Rock, the music of power, rebellion and volume. Throughout rock history, there have been moments that of course rocked but shocked!
A moment that rocked for example was the unforgettable and triumphant Queen performance at Wembley Stadium in 1985 for Live Aid. The moment that was the singular standout power session on the day led by Freddie Mercury and put him in a class among the rock gods. Mercury’s performance even made fellow rock royalty look like mere mortals. Queen’s 21-minute set raised the bar for the others that followed, as great bands and artists like The Who, U2, David Bowie, Paul McCartney, Elton John, Sting, Phil Collins, Dire Straits and more looking on in complete awe.
A moment that shocked, was when The Stooges played one of their many powerful sets at the famous Max Kansas’ City Nightclub in New York City in 1973. The “Godfather of the Punk” Iggy Pop, took to the stage aggressive as ever and then fell accidently on a table full of glass that cut his chest right open. While covered in blood, the consummate professional Iggy Pop continued the performance refusing medical assistance actually using the blood to aid as part of Iggy’s theatrics, shocking and electrifying the audience. Bleeding for your art, now that’s dedication.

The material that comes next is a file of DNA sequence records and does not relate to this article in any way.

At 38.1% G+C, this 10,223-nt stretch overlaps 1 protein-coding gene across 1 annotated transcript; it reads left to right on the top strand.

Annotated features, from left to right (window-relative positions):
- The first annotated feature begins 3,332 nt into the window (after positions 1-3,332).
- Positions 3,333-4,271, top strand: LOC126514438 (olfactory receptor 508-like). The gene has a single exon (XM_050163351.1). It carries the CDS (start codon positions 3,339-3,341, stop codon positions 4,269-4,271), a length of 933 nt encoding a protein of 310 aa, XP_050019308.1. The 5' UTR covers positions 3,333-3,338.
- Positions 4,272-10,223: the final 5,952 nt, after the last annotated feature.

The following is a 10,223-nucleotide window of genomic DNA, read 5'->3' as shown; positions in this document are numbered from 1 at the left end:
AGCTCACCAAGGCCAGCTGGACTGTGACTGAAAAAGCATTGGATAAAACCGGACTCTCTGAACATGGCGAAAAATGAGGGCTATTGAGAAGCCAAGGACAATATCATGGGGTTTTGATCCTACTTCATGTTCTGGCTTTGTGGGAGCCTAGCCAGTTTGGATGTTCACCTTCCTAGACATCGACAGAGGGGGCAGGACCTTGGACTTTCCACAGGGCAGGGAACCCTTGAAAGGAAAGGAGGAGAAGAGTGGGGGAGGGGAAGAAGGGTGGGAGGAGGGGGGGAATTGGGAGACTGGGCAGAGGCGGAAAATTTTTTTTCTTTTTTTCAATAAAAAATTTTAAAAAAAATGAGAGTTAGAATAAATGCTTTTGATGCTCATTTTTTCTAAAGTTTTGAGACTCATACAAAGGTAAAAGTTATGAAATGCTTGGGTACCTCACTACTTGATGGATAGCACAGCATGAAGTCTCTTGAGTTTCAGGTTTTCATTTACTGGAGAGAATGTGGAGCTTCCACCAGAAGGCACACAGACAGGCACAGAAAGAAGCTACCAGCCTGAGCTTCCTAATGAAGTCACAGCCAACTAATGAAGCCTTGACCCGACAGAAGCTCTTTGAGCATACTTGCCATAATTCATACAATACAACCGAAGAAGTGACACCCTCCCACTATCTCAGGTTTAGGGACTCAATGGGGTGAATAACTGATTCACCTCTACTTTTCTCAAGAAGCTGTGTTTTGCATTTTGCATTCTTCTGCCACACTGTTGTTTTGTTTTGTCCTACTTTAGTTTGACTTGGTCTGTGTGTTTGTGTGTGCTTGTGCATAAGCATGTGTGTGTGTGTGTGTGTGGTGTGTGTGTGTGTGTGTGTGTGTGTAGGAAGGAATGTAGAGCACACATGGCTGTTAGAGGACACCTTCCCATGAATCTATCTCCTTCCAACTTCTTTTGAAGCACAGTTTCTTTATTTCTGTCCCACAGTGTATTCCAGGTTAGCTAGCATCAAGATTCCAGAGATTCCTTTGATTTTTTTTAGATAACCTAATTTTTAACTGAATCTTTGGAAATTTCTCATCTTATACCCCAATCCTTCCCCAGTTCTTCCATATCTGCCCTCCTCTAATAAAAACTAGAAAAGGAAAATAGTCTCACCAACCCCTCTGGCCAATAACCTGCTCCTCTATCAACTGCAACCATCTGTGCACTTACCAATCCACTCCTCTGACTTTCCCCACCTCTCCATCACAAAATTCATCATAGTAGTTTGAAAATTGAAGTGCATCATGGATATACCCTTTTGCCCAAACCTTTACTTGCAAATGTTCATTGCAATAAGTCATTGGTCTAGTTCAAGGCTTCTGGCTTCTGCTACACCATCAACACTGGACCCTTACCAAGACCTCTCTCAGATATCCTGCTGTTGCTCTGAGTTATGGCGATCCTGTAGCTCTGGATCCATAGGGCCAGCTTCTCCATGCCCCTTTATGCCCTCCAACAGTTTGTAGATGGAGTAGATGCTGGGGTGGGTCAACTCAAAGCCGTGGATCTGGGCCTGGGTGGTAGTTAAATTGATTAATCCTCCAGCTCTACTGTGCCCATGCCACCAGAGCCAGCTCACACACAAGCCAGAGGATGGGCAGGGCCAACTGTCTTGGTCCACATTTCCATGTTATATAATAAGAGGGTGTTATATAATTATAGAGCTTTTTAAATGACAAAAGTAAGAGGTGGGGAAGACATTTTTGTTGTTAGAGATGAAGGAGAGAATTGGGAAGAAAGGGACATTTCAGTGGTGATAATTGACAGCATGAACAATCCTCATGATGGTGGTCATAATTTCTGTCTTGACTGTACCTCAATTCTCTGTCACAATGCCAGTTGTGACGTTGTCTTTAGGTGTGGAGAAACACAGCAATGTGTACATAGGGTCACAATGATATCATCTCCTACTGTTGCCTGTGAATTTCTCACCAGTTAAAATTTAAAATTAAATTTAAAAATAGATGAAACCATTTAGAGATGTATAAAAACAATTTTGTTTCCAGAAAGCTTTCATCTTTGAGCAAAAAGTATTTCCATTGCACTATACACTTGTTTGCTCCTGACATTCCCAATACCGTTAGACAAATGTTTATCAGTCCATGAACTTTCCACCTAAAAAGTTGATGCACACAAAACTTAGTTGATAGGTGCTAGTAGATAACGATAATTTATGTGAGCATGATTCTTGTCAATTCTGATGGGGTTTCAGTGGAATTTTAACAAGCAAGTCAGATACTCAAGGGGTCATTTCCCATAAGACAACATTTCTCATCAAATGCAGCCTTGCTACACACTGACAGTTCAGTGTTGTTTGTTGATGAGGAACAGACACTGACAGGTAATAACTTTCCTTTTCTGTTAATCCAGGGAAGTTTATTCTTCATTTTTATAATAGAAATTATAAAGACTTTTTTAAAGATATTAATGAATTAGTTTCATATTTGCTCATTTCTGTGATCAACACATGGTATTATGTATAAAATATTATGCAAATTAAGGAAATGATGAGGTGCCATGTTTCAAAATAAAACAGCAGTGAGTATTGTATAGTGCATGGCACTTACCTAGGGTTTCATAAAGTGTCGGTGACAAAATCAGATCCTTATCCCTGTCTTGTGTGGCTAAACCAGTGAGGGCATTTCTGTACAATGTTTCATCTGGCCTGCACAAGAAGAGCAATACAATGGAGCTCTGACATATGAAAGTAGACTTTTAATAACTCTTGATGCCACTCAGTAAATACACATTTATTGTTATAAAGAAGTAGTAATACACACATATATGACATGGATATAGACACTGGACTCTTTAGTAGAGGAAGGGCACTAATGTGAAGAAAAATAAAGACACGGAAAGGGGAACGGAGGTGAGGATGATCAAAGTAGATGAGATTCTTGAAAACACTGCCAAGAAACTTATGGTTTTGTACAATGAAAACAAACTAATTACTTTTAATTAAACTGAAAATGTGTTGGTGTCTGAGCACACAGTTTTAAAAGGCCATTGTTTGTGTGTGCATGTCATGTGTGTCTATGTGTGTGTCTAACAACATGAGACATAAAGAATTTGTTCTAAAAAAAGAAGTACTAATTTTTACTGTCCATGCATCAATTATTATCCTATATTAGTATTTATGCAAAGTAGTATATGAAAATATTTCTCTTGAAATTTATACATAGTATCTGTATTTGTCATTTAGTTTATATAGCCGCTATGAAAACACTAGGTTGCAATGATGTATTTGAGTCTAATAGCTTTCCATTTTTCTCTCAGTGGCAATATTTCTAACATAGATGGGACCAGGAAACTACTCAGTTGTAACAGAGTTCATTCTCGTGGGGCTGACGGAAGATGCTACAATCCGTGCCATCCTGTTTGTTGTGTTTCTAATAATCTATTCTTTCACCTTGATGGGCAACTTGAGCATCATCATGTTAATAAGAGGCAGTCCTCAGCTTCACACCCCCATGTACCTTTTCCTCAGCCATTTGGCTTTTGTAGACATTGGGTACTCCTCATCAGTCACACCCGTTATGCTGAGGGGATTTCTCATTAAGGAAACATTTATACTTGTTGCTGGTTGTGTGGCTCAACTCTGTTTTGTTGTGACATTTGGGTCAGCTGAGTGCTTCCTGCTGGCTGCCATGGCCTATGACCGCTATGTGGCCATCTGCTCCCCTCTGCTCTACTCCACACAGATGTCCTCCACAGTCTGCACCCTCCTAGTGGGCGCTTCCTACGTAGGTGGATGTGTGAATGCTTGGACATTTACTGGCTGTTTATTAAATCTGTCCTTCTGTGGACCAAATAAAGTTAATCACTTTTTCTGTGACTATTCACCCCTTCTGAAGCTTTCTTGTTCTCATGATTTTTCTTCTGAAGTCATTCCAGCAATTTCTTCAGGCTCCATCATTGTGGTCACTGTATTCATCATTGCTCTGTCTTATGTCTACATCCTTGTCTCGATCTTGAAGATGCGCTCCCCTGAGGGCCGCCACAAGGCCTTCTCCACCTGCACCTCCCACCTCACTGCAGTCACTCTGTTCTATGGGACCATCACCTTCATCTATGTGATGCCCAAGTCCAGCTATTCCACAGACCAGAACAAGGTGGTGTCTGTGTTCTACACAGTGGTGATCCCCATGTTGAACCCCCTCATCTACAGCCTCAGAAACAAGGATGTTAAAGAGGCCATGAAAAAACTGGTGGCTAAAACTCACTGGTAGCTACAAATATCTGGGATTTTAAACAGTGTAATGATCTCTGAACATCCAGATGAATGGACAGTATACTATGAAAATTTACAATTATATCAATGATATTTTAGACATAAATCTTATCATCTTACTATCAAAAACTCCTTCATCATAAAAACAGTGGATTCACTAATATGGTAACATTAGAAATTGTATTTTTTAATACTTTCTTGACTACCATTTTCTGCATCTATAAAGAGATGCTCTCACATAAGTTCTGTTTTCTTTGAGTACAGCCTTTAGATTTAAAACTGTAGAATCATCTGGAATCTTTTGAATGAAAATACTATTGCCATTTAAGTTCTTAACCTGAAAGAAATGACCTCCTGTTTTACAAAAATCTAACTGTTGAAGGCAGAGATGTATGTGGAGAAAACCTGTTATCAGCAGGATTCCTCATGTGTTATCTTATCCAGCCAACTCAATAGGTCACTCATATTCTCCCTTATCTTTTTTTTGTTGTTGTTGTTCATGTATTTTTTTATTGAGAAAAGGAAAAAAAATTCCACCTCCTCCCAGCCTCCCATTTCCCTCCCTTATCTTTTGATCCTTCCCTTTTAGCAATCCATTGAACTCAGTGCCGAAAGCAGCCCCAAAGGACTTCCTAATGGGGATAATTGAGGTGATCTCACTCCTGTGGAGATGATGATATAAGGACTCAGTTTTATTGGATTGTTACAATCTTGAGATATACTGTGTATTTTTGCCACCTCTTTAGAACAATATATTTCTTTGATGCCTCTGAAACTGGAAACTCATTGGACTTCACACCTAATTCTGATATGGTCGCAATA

One concert in rock history that gets often overlooked, but for many living in the region of Veneto in Italy there is a concert that is considered the singular greatest concert ever played in the beautiful city of Venice. This concert combined moments that both rocked and shocked. The concert we are talking about is the free Pink Floyd concert in Venice on a floating stage next to San Marco’s Square in 1989, with over 200,000 fans in the crowd.
Seeing Pink Floyd is already a top experience combine that with the beauty of Venice, you are in for an unforgettable experience. The concert was apparently such a logistic and bureaucratic nightmare that the concert was almost stopped just 3 days before the concert date. Before we get to all of that let’s get into the details leading to the now infamous concert.
In 1987, Pink Floyd had just finished their latest album, Momentary Lapse of Reason. But for the first time as a 3 piece. This album was the first album since Roger Water’s rather stormy departure from the progressive, psych rock gods. David Gilmour, Nick Mason and the recording of the new album saw the return of founding member Richard Wright. Who returned after his forced departure after the Wall recording by Roger Waters. To say this was a chaotic time for the Floyd is an understatement. The rock world was waiting and wondering what Pink Floyd would put out without who many considered as their major creative contributor in Roger Waters. The result was an album that exceeded all expectation and sold millions all over the world including over 4 million in sales in the United States alone. The good sales of Momentary Lapse of Reason and few concerts in 1987 in support of the album led to a major global tour planned in 1988, that would go on to be one of the biggest rock tours of the entire year. Concert goers all around the world were excited for the next big Pink Floyd concert, never afraid of putting on a massive theatrical show, this show was no different.